[0398] Alternatively, the GFP-like chromophore can be selected from GFP-like chromophores modified from those found in nature. Typically, such modifications are made to improve recombinant production in heterologous expression systems (with or without change in protein sequence), to alter the excitation and/or emission spectra of the native protein, to facilitate purification, to facilitate or as a consequence of cloning, or are a fortuitous consequence of research investigation. The methods for engineering such modified GFP-like chromophores and testing them for fluorescence activity, both alone and as part of protein fusions, are well-known in the art. A variety of such modified chromophores are now commercially available and can readily be used in the fusion proteins of the present invention. For example, EGFP (“enhanced GFP”), Cormack et al., Gene 173:33-38 (1996); U.S. Pat. Nos. 6,090,919 and 5,804,387, is a red-shifted, human codon-optimized variant of GFP that has been engineered for brighter fluorescence, higher expression in mammalian cells, and for an excitation spectrum optimized for use in flow cytometers. EGFP can usefully contribute a GFP-like chromophore to the fusion proteins that further include a polyglutamine region. A variety of EGFP vectors, both plasmid and viral, are available commercially (Clontech Labs, Palo Alto, Calif., USA). Still other engineered GFP proteins are known. See, e.g., Heim et al., Curr. Biol. 6:178-182 (1996); Cormack et al., Gene 173:33-38 (1996), BFP2, EYFP (“enhanced yellow fluorescent protein”), EBFP, Ormo et al., Science 273:1392-1395 (1996), Heikal et al., Proc. Natl. Acad. Sci. USA 97:11996-12001(2000). ECFP (“enhanced cyan fluorescent protein”) (Clontech Labs, Palo Alto, Calif., USA). The GFP-like chromophore can also be drawn from other modified GFPs, including those described in U.S. Pat. Nos. 6,124,128; 6,096,865; 6,090,919; 6,066,476; 6,054,321; 6,027,881; 5,968,750; 5,874,304; 5,804,387; 5,777,079; 5,741,668; and 5,625,048.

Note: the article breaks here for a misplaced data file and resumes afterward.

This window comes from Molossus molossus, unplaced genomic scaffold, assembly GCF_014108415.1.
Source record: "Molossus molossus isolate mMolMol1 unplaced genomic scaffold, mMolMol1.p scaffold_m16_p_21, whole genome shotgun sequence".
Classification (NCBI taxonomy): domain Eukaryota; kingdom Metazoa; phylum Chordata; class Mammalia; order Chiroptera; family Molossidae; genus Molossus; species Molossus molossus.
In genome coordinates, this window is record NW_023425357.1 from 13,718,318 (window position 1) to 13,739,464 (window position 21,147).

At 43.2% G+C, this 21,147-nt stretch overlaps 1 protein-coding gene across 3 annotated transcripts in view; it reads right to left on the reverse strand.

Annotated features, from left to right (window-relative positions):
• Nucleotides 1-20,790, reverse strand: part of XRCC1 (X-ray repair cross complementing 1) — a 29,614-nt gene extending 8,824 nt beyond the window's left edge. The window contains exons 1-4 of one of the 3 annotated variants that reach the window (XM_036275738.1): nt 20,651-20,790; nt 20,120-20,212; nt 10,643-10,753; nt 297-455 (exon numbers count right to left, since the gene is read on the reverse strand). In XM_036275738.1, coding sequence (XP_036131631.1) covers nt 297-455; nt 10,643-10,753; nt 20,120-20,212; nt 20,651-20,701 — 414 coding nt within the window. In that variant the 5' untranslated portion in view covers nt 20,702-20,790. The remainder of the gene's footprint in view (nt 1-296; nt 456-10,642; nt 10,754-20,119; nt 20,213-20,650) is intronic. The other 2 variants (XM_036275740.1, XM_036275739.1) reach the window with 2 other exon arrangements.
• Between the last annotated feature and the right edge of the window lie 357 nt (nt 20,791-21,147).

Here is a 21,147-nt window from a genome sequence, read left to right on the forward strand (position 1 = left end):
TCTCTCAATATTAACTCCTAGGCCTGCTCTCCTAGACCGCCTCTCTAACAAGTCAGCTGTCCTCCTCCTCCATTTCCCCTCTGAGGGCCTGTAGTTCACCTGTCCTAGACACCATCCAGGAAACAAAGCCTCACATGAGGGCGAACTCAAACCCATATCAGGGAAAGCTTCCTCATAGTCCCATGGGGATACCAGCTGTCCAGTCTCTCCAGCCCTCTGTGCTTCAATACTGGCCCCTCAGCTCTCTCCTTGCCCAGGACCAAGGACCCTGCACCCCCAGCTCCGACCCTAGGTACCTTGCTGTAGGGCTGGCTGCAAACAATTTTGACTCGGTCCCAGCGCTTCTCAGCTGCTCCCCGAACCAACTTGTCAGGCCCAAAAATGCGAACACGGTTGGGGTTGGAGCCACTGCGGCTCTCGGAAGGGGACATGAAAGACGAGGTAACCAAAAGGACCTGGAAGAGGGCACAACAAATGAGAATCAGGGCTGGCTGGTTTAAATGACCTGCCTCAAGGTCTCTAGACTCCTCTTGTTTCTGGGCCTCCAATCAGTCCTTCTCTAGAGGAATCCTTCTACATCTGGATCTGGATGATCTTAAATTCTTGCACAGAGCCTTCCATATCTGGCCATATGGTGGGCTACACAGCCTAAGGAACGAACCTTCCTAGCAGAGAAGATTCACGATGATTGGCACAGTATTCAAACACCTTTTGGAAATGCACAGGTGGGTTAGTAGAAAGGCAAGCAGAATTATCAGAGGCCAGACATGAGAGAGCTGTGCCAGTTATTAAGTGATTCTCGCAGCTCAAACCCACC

[0399] In one embodiment, a reporter protein that includes a polyglutamine repeat region which has at least 35 polyglutamines is used in a cell-based assay.